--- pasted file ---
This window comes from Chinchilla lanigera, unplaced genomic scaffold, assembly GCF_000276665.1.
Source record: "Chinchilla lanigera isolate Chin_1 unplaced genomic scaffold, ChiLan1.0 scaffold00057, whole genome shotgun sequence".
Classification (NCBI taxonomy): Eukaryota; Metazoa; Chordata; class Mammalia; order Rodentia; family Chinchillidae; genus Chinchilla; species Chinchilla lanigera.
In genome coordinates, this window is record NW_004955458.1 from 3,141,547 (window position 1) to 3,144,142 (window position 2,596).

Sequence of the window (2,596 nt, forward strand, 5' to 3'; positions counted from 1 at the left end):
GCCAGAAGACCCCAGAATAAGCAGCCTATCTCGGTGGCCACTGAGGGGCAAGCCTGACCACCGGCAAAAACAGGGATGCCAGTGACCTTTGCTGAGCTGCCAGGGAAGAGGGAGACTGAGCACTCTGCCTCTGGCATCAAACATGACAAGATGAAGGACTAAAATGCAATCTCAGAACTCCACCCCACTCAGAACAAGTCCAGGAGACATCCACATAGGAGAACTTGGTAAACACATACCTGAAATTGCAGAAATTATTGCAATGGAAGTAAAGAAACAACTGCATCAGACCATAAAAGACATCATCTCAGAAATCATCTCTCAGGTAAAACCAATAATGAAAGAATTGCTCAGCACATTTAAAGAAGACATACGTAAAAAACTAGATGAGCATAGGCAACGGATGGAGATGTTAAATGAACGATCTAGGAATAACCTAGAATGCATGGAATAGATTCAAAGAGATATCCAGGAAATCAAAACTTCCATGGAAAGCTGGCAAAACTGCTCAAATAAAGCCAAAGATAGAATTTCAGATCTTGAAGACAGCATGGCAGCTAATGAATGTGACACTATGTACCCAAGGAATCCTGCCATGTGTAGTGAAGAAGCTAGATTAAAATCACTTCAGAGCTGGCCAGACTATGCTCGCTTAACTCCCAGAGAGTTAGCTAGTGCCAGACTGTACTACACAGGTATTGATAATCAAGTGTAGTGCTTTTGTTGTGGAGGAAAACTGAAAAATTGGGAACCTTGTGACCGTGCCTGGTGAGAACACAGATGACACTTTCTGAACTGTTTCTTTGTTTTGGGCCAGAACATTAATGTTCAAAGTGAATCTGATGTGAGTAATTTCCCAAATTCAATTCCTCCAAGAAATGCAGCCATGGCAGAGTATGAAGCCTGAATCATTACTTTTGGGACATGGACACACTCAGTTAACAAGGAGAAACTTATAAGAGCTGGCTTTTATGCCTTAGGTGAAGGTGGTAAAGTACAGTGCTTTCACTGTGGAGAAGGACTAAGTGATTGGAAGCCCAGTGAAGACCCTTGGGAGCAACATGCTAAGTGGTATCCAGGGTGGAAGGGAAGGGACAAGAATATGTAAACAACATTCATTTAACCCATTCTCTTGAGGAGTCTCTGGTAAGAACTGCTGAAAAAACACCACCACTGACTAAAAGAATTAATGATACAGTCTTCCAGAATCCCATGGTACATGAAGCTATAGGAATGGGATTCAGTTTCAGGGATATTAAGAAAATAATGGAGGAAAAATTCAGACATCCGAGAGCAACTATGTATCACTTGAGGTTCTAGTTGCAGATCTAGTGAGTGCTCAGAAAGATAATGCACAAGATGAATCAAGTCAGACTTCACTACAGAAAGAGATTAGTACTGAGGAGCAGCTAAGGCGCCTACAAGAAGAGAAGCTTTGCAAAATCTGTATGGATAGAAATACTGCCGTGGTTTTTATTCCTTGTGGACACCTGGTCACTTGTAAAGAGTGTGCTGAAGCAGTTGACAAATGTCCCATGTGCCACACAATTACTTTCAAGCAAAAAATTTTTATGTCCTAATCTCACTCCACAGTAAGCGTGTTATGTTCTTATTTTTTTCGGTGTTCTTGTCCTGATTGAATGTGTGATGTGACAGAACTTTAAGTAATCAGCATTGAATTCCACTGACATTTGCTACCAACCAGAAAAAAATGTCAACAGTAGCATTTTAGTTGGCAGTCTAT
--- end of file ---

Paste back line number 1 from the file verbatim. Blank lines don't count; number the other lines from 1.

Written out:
This window comes from Chinchilla lanigera, unplaced genomic scaffold, assembly GCF_000276665.1.